A raccoon located in Pennsville, around the Dolbow Ave area, was submitted to the state Public Health and Environmental Laboratory for rabies testing and was found to be positive for the rabies virus. The raccoon was in this area around the date of April 29, 2024. Earlier this month, another raccoon tested positive for rabies in the Princeton Road area of Pennsville.

Rabies is a viral disease that affects the central nervous systems of humans and other mammals. In the United States, rabies is mostly found in wild animals like bats, raccoons, skunks, and foxes. The virus is transmitted through exposure to tissue, saliva, or any body fluids from an infected animal. The highest risk exposure involves a bite, a scratch, or other break in the skin. This results in direct exposure to the virus in the infected animal’s saliva, tissue, or other body fluids. If left untreated, rabies is fatal in humans and animals. Therefore, following an exposure, medical treatment and laboratory testing of the infected animal are required for appropriate preventive treatment in humans. If a person does not receive the appropriate medical care after a potential rabies exposure, the virus can cause disease in the brain, ultimately resulting in death.

After any wounds have been addressed, your doctor – in consultation with your local health department – will help you decide if you need treatment known as rabies postexposure prophylaxis (PEP). Decisions to start PEP will be based on your type of exposure, the animal you were exposed to, whether the animal is available for testing or can be held for observation, and laboratory and surveillance information for the geographic area where the exposure occurred.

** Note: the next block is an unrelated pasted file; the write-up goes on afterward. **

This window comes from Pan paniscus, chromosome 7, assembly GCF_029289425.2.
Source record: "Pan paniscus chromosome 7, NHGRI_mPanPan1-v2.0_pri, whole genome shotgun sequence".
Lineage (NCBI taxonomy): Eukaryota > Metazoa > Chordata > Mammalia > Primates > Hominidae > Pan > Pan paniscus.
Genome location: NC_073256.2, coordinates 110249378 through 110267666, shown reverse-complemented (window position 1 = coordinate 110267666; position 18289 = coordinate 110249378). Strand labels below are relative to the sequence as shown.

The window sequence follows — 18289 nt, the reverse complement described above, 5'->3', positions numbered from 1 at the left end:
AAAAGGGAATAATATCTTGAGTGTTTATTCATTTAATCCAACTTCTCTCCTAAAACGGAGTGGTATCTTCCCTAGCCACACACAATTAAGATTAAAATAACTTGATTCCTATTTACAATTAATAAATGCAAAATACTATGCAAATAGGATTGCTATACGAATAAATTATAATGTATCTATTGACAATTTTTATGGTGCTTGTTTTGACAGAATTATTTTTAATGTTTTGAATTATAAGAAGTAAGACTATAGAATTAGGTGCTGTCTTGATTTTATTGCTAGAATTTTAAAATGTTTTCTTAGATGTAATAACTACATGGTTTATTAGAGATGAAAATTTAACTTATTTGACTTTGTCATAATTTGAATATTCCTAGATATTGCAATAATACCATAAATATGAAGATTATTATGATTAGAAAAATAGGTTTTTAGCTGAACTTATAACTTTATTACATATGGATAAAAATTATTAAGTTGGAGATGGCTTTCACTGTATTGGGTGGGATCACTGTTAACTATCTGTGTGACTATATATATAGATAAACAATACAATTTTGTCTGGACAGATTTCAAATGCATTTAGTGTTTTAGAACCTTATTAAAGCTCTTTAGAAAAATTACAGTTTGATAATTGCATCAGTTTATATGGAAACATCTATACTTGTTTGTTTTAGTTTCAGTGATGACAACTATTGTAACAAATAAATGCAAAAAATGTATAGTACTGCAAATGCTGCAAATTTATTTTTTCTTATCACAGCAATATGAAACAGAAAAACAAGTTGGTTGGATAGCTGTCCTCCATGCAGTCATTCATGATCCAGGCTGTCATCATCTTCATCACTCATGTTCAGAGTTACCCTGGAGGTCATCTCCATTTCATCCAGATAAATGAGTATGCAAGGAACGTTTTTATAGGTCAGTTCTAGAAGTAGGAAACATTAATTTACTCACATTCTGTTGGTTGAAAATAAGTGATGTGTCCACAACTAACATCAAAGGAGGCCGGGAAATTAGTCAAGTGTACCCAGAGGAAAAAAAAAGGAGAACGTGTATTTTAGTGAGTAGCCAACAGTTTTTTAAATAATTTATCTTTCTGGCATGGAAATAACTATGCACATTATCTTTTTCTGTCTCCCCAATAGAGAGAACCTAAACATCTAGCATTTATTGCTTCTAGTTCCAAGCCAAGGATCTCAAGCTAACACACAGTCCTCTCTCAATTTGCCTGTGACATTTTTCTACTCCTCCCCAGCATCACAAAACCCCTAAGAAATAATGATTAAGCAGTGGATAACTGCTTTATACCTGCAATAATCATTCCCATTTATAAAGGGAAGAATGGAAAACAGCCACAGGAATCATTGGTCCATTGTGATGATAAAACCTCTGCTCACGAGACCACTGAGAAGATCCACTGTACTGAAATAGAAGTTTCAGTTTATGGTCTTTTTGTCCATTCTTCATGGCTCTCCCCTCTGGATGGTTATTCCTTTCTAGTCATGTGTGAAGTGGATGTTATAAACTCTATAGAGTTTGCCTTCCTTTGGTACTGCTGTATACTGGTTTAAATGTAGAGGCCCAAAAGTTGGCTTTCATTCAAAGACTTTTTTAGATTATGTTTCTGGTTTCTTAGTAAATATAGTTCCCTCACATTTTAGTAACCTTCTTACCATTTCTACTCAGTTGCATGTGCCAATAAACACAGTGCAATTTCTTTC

If you believe you were exposed to this raccoon during this time range, please consult a doctor or hospital IMMEDIATELY regarding post exposure rabies treatment, which prevents rabies from developing. If you believe your pet was exposed, notify this office, and call a veterinarian IMMEDIATELY. Studies have shown that people who have been exposed to rabies from a domestic animal, but begin treatment within 10 days of the exposure, are successfully prevented from developing the disease. People exposed to rabies from wild animals should begin treatment as soon as possible, but no later than 3-5 days after the exposure.

Rabies can be prevented by vaccinating pets, maintaining control of your pets by keeping cats and ferrets indoors and keeping dogs under direct supervision, staying away from wildlife, washing animal bites or scratches immediately with soap and water, and seeking medical care after potential exposures before symptoms start.

While no human or animal exposure is known at this time, it is strongly advised to avoid all contact with stray cats and wild animals in the area. The best thing to do is to never feed or approach a wild animal. Be careful of pets that you do not know. If you see a stray dog or cat, don’t pet it. If any animal is acting strangely, call your local animal control officer for help. Do not try and capture/remove the animal yourself! Some of the behaviors to look for are general sickness, fever, loss of appetite, unusual vocalization (sounds), convulsions, seizures, problems swallowing, excessive drool or saliva, an animal that is overly aggressive, an animal that bites at imaginary objects, an animal that appears tamer than you would expect, an animal that’s having trouble moving or may even be paralyzed, and/or any change in behavior.

If you have any questions, please contact the Environmental Division at 856-935-7510 x8448.